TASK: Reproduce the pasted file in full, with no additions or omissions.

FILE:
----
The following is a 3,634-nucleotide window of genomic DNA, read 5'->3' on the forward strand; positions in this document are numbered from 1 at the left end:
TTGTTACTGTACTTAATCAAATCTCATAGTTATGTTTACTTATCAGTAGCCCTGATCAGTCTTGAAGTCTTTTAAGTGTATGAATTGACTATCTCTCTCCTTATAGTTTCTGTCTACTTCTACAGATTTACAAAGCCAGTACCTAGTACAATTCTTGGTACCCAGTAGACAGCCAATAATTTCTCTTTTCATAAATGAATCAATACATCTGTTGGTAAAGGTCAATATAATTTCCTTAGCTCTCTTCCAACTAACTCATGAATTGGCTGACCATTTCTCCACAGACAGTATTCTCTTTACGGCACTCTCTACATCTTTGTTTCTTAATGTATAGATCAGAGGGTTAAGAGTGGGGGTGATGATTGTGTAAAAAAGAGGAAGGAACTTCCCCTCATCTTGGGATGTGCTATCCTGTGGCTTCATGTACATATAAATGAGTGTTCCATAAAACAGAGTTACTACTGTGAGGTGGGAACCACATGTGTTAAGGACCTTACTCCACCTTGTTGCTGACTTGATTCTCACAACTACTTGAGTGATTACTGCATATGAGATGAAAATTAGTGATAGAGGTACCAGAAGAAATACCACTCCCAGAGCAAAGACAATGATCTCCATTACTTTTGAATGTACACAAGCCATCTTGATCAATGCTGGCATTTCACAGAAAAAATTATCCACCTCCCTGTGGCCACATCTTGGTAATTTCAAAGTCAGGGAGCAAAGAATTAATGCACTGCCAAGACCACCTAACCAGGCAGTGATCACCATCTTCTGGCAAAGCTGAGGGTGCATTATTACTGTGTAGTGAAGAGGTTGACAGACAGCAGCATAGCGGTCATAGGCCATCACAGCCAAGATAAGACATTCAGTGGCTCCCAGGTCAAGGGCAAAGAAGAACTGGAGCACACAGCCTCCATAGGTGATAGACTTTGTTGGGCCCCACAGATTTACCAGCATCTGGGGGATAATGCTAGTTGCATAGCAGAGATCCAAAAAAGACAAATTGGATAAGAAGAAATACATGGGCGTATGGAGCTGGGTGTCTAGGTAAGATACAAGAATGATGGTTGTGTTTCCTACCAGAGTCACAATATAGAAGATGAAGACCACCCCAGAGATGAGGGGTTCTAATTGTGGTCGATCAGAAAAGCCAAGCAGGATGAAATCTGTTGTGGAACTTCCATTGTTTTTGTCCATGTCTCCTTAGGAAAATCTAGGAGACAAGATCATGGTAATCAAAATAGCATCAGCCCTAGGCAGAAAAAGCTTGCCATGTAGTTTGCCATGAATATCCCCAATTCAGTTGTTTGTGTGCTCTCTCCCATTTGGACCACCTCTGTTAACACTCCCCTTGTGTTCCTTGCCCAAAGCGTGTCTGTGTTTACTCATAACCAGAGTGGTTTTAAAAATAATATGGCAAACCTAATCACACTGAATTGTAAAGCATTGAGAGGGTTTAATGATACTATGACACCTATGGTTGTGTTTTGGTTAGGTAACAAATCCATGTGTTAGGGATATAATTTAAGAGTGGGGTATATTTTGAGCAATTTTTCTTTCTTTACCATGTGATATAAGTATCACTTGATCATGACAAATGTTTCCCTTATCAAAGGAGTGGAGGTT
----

The following is a 3,634-nucleotide window of genomic DNA, read 5'->3' on the forward strand; positions in this document are numbered from 1 at the left end:
TTGTTACTGTACTTAATCAAATCTCATAGTTATGTTTACTTATCAGTAGCCCTGATCAGTCTTGAAGTCTTTTAAGTGTATGAATTGACTATCTCTCTCCTTATAGTTTCTGTCTACTTCTACAGATTTACAAAGCCAGTACCTAGTACAATTCTTGGTACCCAGTAGACAGCCAATAATTTCTCTTTTCATAAATGAATCAATACATCTGTTGGTAAAGGTCAATATAATTTCCTTAGCTCTCTTCCAACTAACTCATGAATTGGCTGACCATTTCTCCACAGACAGTATTCTCTTTACGGCACTCTCTACATCTTTGTTTCTTAATGTATAGATCAGAGGGTTAAGAGTGGGGGTGATGATTGTGTAAAAAAGAGGAAGGAACTTCCCCTCATCTTGGGATGTGCTATCCTGTGGCTTCATGTACATATAAATGAGTGTTCCATAAAACAGAGTTACTACTGTGAGGTGGGAACCACATGTGTTAAGGACCTTACTCCACCTTGTTGCTGACTTGATTCTCACAACTACTTGAGTGATTACTGCATATGAGATGAAAATTAGTGATAGAGGTACCAGAAGAAATACCACTCCCAGAGCAAAGACAATGATCTCCATTACTTTTGAATGTACACAAGCCATCTTGATCAATGCTGGCATTTCACAGAAAAAATTATCCACCTCCCTGTGGCCACATCTTGGTAATTTCAAAGTCAGGGAGCAAAGAATTAATGCACTGCCAAGACCACCTAACCAGGCAGTGATCACCATCTTCTGGCAAAGCTGAGGGTGCATTATTACTGTGTAGTGAAGAGGTTGACAGACAGCAGCATAGCGGTCATAGGCCATCACAGCCAAGATAAGACATTCAGTGGCTCCCAGGTCAAGGGCAAAGAAGAACTGGAGCACACAGCCTCCATAGGTGATAGACTTTGTTGGGCCCCACAGATTTACCAGCATCTGGGGGATAATGCTAGTTGCATAGCAGAGATCCAAAAAAGACAAATTGGATAAGAAGAAATACATGGGCGTATGGAGCTGGGTGTCTAGGTAAGATACAAGAATGATGGTTGTGTTTCCTACCAGAGTCACAATATAGAAGATGAAGACCACCCCAGAGATGAGGGGTTCTAATTGTGGTCGATCAGAAAAGCCAAGCAGGATGAAATCTGTTGTGGAACTTCCATTGTTTTTGTCCATGTCTCCTTAGGAAAATCTAGGAGACAAGATCATGGTAATCAAAATAGCATCAGCCCTAGGCAGAAAAAGCTTGCCATGTAGTTTGCCATGAATATCCCCAATTCAGTTGTTTGTGTGCTCTCTCCCATTTGGACCACCTCTGTTAACACTCCCCTTGTGTTCCTTGCCCAAAGCGTGTCTGTGTTTACTCATAACCAGAGTGGTTTTAAAAATAATATGGCAAACCTAATCACACTGAATTGTAAAGCATTGAGAGGGTTTAATGATACTATGACACCTATGGTTGTGTTTTGGTTAGGTAACAAATCCATGTGTTAGGGATATAATTTAAGAGTGGGGTATATTTTGAGCAATTTTTCTTTCTTTACCATGTGATATAAGTATCACTTGATCATGACAAATGTTTCCCTTATCAAAGGAGTGGAGGTT